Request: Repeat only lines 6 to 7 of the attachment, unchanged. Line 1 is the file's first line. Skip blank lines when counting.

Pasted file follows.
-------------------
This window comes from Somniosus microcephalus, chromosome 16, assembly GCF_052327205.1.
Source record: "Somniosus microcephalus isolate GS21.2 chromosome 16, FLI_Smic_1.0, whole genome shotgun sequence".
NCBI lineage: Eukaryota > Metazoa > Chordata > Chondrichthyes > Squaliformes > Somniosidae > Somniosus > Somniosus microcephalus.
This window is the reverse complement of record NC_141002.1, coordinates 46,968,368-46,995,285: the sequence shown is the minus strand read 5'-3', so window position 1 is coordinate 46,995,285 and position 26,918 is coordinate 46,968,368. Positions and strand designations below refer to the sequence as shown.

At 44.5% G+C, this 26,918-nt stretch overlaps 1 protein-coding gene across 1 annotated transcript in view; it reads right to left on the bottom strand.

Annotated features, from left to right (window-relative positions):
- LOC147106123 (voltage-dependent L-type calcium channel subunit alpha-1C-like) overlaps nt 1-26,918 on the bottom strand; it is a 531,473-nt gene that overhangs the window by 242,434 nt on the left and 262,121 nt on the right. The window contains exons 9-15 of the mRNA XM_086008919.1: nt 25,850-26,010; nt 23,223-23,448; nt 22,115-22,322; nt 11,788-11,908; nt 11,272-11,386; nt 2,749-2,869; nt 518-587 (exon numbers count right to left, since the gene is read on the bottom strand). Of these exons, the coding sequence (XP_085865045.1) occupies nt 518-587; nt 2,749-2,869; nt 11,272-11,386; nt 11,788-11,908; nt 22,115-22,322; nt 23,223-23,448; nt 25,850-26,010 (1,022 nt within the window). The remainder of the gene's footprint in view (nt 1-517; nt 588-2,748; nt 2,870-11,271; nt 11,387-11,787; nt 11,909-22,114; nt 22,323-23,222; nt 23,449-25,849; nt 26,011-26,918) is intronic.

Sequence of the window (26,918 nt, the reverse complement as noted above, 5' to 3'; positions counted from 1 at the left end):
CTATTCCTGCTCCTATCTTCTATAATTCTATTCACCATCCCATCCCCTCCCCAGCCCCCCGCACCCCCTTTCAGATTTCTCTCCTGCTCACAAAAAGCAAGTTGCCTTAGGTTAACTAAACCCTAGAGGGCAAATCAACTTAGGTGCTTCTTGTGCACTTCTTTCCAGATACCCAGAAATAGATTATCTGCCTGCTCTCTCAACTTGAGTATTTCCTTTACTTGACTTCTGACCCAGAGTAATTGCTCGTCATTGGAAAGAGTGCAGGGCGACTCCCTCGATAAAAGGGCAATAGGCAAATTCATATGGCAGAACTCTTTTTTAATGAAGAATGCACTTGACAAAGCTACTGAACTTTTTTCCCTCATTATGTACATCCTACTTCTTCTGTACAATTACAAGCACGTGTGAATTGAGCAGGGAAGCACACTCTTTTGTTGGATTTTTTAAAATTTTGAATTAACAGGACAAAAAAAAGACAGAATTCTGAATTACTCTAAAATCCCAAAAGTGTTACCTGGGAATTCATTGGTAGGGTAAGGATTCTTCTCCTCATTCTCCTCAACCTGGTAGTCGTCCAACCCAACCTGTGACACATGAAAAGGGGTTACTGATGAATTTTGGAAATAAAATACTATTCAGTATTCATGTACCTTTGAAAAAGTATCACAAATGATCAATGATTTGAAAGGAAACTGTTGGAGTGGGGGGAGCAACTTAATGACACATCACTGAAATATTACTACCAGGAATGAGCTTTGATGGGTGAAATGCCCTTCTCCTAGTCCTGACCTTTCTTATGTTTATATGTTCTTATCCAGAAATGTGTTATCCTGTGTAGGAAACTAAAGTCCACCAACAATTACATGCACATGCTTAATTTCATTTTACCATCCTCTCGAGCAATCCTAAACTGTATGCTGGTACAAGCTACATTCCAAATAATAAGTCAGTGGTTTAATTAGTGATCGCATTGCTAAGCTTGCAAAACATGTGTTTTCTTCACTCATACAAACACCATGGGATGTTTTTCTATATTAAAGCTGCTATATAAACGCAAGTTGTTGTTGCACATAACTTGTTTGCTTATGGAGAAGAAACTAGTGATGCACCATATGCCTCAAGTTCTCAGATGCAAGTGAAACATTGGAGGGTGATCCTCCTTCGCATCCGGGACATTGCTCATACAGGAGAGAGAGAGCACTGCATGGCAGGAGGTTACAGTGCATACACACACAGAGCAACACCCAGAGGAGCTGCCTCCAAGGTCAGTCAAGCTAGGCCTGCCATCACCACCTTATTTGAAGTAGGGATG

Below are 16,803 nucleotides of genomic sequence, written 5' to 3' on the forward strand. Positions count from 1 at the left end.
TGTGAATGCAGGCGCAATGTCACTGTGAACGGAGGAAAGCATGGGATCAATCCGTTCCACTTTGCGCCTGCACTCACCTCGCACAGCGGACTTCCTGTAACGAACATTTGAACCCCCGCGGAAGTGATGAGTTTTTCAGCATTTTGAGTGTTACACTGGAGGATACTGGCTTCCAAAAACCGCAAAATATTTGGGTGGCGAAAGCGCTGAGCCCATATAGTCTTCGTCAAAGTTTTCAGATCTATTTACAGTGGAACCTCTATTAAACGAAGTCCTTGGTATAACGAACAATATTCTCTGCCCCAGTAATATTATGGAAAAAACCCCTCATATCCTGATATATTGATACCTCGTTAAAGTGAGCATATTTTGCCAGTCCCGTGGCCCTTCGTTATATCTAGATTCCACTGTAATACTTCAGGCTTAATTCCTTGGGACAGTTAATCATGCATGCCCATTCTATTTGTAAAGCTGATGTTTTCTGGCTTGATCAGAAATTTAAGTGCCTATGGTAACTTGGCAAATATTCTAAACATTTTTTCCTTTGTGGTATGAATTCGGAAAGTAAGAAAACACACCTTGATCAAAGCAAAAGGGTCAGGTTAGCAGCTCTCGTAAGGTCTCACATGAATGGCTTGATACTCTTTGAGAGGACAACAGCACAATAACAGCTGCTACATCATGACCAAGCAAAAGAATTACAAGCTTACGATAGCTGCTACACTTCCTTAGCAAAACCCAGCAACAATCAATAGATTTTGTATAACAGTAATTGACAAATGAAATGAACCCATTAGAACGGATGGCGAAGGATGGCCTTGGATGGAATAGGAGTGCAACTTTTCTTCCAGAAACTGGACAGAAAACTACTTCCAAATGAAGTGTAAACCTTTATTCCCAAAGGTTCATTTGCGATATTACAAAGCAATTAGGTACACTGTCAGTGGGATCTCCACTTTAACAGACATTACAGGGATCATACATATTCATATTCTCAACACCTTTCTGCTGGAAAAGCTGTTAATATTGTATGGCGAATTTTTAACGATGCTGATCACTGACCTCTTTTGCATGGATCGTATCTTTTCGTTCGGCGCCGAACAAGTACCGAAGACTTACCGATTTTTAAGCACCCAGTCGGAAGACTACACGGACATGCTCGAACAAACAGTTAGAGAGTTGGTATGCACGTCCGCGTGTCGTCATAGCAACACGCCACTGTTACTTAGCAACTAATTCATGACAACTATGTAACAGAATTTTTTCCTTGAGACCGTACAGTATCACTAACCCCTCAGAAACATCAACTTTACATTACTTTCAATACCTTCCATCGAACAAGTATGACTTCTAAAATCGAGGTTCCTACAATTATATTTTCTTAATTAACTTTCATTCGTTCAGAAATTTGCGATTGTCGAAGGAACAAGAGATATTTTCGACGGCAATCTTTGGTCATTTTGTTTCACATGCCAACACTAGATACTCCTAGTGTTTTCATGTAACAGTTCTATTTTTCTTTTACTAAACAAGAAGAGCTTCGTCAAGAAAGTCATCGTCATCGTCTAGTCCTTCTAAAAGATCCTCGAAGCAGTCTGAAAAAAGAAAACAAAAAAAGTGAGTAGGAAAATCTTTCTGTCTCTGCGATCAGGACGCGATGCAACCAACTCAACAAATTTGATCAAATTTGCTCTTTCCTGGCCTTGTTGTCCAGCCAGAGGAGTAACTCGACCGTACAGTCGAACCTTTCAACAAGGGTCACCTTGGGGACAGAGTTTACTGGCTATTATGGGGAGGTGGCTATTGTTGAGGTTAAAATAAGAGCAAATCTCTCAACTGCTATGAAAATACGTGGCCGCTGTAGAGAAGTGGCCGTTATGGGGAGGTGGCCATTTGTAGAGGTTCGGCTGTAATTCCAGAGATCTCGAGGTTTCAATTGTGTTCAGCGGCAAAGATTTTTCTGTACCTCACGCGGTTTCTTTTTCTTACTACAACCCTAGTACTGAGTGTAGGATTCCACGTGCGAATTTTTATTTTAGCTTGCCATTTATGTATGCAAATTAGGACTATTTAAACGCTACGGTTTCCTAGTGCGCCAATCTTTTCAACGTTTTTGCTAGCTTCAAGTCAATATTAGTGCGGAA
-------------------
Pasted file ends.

Annotated features, from left to right (window-relative positions):
- LOC147106123 (voltage-dependent L-type calcium channel subunit alpha-1C-like) overlaps nt 1-26,918 on the bottom strand; it is a 531,473-nt gene that overhangs the window by 242,434 nt on the left and 262,121 nt on the right. The window contains exons 9-15 of the mRNA XM_086008919.1: nt 25,850-26,010; nt 23,223-23,448; nt 22,115-22,322; nt 11,788-11,908; nt 11,272-11,386; nt 2,749-2,869; nt 518-587 (exon numbers count right to left, since the gene is read on the bottom strand). Of these exons, the coding sequence (XP_085865045.1) occupies nt 518-587; nt 2,749-2,869; nt 11,272-11,386; nt 11,788-11,908; nt 22,115-22,322; nt 23,223-23,448; nt 25,850-26,010 (1,022 nt within the window). The remainder of the gene's footprint in view (nt 1-517; nt 588-2,748; nt 2,870-11,271; nt 11,387-11,787; nt 11,909-22,114; nt 22,323-23,222; nt 23,449-25,849; nt 26,011-26,918) is intronic.